Sunday, May 1, 2016

Poet and Prophet: The peacemaking legacy of Daniel Berrigan, S.J. | America Magazine

There is so much to say about Dan Berrigan - the inspired leader of the Catholic left - something too little remembered in an era in which conservative popes and bishops used absolute opposition to abortion to promote the political right - which their clericalist authoritarianism made their natural home to begin with.
But for mine - the Vatican II generation - the Church led by encouraging the ecumenical movement in a world of religious pluralism (see John Courtney Murray, S.J.), repudiating its age old anti-semitism (see John Connelly's  From Enemy to Brother), and embracing peacemaking and social justice (see Dorothy Day, and Cesar Chavez).  In that era no voice was more insistent or prophetic than that of Daniel Berrigan who with his brother Philip led the Catholic peace movement.
The excerpt below is chosen mainly to show that Dan taught at my high school.  We brought him to Holy Cross in 1966 to read poetry and talk about the war.  I had the good fortune to be his driver.  I heard him on other occasions - speaking at rallies, reading poetry, etc.  He inspired my entire family. - gwc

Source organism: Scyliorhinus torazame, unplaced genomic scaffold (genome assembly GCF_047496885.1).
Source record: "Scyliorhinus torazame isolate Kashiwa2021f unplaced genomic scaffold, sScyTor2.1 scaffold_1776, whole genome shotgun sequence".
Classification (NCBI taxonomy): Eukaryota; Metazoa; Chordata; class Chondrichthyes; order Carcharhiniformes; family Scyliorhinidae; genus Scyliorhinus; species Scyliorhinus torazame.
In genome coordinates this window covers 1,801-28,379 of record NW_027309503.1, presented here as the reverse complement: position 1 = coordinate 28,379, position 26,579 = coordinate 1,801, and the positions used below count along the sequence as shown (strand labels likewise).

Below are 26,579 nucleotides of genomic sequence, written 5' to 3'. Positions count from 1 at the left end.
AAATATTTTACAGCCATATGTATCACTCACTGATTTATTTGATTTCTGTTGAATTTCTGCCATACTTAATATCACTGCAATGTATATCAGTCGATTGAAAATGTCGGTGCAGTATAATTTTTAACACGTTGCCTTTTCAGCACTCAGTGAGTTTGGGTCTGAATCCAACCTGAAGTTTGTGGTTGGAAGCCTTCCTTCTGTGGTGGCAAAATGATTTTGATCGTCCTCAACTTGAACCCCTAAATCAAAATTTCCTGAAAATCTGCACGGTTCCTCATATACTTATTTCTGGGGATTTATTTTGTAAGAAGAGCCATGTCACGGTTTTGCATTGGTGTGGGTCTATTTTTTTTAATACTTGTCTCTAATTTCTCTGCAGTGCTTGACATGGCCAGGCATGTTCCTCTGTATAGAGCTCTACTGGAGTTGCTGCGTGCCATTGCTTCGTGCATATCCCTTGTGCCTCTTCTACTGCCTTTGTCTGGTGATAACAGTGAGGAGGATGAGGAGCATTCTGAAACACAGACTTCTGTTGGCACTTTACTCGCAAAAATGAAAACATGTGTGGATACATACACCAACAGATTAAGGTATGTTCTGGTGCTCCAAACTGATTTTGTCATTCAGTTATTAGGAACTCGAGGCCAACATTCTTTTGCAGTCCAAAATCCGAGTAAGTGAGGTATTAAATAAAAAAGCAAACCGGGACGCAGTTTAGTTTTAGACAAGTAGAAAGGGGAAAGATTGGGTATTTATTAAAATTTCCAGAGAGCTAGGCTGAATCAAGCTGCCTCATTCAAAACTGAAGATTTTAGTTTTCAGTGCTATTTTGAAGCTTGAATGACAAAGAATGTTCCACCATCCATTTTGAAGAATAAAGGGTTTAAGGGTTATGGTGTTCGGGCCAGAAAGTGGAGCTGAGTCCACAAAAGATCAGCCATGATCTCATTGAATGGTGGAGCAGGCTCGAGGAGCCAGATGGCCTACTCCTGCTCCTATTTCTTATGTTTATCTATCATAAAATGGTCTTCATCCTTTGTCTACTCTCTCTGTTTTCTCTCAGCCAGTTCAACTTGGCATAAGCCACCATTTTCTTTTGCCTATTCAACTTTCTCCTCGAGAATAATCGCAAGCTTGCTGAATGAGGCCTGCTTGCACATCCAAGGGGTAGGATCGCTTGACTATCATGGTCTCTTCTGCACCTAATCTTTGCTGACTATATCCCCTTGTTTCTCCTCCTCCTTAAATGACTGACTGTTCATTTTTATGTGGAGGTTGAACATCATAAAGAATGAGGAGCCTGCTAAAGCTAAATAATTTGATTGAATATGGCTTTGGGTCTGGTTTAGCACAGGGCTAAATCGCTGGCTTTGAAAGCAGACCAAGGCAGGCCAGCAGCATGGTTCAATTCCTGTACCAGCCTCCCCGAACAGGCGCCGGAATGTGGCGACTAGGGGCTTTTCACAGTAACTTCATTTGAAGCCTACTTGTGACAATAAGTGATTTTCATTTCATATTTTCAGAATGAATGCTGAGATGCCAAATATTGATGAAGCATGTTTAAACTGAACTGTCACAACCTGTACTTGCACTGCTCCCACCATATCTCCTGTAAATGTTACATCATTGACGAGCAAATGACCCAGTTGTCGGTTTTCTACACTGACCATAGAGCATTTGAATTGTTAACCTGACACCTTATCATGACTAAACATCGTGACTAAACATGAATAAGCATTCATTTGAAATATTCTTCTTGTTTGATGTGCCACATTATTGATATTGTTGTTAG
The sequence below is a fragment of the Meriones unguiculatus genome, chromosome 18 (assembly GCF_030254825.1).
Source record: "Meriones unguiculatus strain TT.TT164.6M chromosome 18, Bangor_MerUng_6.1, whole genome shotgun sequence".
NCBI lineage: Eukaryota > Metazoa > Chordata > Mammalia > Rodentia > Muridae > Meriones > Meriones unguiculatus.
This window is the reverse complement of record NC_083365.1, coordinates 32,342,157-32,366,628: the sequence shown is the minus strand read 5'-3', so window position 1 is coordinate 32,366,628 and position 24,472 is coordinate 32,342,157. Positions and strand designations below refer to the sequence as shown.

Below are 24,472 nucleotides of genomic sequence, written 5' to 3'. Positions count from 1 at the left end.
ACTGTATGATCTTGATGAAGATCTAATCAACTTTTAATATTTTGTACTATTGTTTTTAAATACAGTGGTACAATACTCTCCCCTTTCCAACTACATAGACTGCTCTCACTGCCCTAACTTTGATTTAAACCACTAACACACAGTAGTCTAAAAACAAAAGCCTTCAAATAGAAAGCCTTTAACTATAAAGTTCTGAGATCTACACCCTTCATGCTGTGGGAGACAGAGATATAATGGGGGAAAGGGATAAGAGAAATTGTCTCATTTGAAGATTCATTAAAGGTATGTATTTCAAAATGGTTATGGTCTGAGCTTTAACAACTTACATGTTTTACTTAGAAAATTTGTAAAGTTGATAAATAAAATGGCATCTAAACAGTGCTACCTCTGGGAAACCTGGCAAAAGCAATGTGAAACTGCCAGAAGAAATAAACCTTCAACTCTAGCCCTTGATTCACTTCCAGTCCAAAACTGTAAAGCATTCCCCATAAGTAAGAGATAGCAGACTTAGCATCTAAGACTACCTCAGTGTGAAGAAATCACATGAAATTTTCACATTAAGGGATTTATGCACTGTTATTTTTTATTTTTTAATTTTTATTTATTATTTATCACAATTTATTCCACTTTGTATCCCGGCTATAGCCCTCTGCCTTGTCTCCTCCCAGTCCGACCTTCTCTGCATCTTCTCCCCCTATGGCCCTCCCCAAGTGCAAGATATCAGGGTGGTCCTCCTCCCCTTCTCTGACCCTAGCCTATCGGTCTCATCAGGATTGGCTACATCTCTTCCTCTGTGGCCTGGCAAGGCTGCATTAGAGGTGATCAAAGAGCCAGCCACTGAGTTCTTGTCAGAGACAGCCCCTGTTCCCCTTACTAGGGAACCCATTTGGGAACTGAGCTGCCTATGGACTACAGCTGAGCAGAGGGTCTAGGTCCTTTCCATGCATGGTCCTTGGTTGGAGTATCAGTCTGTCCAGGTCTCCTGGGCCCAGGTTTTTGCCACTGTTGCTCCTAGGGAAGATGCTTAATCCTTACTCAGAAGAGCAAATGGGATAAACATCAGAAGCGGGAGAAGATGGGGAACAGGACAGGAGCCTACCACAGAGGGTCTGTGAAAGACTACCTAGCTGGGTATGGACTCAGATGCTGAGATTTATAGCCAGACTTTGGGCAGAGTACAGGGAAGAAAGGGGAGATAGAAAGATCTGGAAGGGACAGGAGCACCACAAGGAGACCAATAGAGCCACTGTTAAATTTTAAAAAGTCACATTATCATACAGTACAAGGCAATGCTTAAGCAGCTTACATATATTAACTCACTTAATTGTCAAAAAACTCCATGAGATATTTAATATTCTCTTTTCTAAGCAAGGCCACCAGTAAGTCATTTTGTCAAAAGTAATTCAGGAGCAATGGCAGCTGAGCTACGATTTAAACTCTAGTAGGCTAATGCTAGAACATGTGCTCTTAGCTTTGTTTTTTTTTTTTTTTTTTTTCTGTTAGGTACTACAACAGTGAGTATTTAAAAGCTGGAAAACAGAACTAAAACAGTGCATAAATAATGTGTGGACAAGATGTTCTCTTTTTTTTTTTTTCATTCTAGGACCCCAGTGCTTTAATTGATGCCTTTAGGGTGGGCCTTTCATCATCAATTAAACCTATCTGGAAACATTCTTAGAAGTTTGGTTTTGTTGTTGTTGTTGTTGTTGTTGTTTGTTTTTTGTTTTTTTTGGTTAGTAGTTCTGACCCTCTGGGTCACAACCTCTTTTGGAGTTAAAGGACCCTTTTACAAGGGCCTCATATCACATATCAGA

Poet and Prophet: The peacemaking legacy of Daniel Berrigan, S.J. | America Magazine'
by Luke Hansen, S.J.

***After being ordained a priest on June 19, 1952, Berrigan went to France for a year of studies and ministry, the final stage of Jesuit formation, and was influenced by the Worker Priest movement. Berrigan professed final vows on the Feast of the Assumption in 1956.

Berrigan taught French and philosophy at Brooklyn Preparatory School from 1954 to 1957, won the prestigious Lamont Poetry Prize in 1957 for his first book of poetry, Time Without Number and then taught New Testament at Le Moyne College in Syracuse, N.Y.

In 1963, Berrigan embarked on a year of travel, spending time in France, Czechoslovakia, Hungary, Rome, South Africa and the Soviet Union. He encountered despair among French Jesuits related to the situation of Indochina, as the United States ramped up military involvement in Vietnam.

Berrigan returned home in 1964 convinced that the war in Vietnam “could only grow worse.” So he began, he later wrote, “as loudly as I could, to say ‘no’ to the war…. There would be simply no turning back.”

He co-founded the Catholic Peace Fellowship and the interfaith group Clergy and Laity Concerned about Vietnam, whose leaders included Martin Luther King Jr., Richard John Neuhaus and Abraham Joshua Heschel.

Berrigan regularly corresponded with Thomas Merton, Dorothy Day and William Stringfellow, among others. He also made annual trips to the Abbey of Gethsemani, Merton’s home, to give talks to the Trappist novices.

No comments:

Post a Comment